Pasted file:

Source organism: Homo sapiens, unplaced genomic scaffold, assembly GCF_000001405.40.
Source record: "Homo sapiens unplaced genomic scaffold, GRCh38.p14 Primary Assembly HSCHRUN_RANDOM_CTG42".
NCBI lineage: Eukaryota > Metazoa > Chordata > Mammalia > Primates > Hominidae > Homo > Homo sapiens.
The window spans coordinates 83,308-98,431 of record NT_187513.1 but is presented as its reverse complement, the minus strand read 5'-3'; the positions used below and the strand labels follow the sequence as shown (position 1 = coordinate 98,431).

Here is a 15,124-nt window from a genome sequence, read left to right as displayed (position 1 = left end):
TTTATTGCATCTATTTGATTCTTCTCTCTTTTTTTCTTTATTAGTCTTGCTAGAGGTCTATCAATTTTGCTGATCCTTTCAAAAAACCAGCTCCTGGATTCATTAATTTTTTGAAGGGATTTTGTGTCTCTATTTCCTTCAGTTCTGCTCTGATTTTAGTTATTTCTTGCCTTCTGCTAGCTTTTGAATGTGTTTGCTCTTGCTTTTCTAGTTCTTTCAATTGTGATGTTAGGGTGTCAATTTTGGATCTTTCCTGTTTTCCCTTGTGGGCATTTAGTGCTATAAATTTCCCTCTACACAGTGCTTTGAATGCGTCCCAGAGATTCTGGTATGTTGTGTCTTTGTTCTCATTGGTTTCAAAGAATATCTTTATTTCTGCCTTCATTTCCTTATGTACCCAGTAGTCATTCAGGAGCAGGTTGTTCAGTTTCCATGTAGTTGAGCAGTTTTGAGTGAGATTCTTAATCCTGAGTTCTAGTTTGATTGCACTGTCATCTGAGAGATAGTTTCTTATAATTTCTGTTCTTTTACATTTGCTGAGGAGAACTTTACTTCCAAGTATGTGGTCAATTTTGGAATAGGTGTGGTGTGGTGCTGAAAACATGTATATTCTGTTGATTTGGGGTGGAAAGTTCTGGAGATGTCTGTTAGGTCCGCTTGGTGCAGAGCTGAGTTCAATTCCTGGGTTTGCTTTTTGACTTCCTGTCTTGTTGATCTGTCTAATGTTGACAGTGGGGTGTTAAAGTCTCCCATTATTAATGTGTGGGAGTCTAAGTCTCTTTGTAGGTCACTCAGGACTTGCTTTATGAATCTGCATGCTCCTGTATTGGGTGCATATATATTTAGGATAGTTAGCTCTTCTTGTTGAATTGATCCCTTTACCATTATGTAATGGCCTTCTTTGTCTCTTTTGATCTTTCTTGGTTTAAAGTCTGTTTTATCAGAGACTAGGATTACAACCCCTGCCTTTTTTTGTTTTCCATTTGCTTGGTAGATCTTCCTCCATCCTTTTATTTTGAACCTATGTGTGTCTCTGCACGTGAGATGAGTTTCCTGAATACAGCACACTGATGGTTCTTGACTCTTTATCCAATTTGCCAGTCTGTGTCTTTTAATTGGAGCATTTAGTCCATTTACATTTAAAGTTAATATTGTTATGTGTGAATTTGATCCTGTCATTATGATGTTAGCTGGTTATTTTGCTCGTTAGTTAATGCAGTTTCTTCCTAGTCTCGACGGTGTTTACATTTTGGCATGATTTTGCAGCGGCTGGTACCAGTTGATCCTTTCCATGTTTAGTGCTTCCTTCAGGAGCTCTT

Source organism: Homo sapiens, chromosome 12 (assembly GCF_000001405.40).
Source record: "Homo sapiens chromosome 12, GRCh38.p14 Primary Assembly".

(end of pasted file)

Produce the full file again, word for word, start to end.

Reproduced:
Source organism: Homo sapiens, unplaced genomic scaffold, assembly GCF_000001405.40.
Source record: "Homo sapiens unplaced genomic scaffold, GRCh38.p14 Primary Assembly HSCHRUN_RANDOM_CTG42".
NCBI lineage: Eukaryota > Metazoa > Chordata > Mammalia > Primates > Hominidae > Homo > Homo sapiens.
The window spans coordinates 83,308-98,431 of record NT_187513.1 but is presented as its reverse complement, the minus strand read 5'-3'; the positions used below and the strand labels follow the sequence as shown (position 1 = coordinate 98,431).

Here is a 15,124-nt window from a genome sequence, read left to right as displayed (position 1 = left end):
TTTATTGCATCTATTTGATTCTTCTCTCTTTTTTTCTTTATTAGTCTTGCTAGAGGTCTATCAATTTTGCTGATCCTTTCAAAAAACCAGCTCCTGGATTCATTAATTTTTTGAAGGGATTTTGTGTCTCTATTTCCTTCAGTTCTGCTCTGATTTTAGTTATTTCTTGCCTTCTGCTAGCTTTTGAATGTGTTTGCTCTTGCTTTTCTAGTTCTTTCAATTGTGATGTTAGGGTGTCAATTTTGGATCTTTCCTGTTTTCCCTTGTGGGCATTTAGTGCTATAAATTTCCCTCTACACAGTGCTTTGAATGCGTCCCAGAGATTCTGGTATGTTGTGTCTTTGTTCTCATTGGTTTCAAAGAATATCTTTATTTCTGCCTTCATTTCCTTATGTACCCAGTAGTCATTCAGGAGCAGGTTGTTCAGTTTCCATGTAGTTGAGCAGTTTTGAGTGAGATTCTTAATCCTGAGTTCTAGTTTGATTGCACTGTCATCTGAGAGATAGTTTCTTATAATTTCTGTTCTTTTACATTTGCTGAGGAGAACTTTACTTCCAAGTATGTGGTCAATTTTGGAATAGGTGTGGTGTGGTGCTGAAAACATGTATATTCTGTTGATTTGGGGTGGAAAGTTCTGGAGATGTCTGTTAGGTCCGCTTGGTGCAGAGCTGAGTTCAATTCCTGGGTTTGCTTTTTGACTTCCTGTCTTGTTGATCTGTCTAATGTTGACAGTGGGGTGTTAAAGTCTCCCATTATTAATGTGTGGGAGTCTAAGTCTCTTTGTAGGTCACTCAGGACTTGCTTTATGAATCTGCATGCTCCTGTATTGGGTGCATATATATTTAGGATAGTTAGCTCTTCTTGTTGAATTGATCCCTTTACCATTATGTAATGGCCTTCTTTGTCTCTTTTGATCTTTCTTGGTTTAAAGTCTGTTTTATCAGAGACTAGGATTACAACCCCTGCCTTTTTTTGTTTTCCATTTGCTTGGTAGATCTTCCTCCATCCTTTTATTTTGAACCTATGTGTGTCTCTGCACGTGAGATGAGTTTCCTGAATACAGCACACTGATGGTTCTTGACTCTTTATCCAATTTGCCAGTCTGTGTCTTTTAATTGGAGCATTTAGTCCATTTACATTTAAAGTTAATATTGTTATGTGTGAATTTGATCCTGTCATTATGATGTTAGCTGGTTATTTTGCTCGTTAGTTAATGCAGTTTCTTCCTAGTCTCGACGGTGTTTACATTTTGGCATGATTTTGCAGCGGCTGGTACCAGTTGATCCTTTCCATGTTTAGTGCTTCCTTCAGGAGCTCTT

Source organism: Homo sapiens, chromosome 12 (assembly GCF_000001405.40).
Source record: "Homo sapiens chromosome 12, GRCh38.p14 Primary Assembly".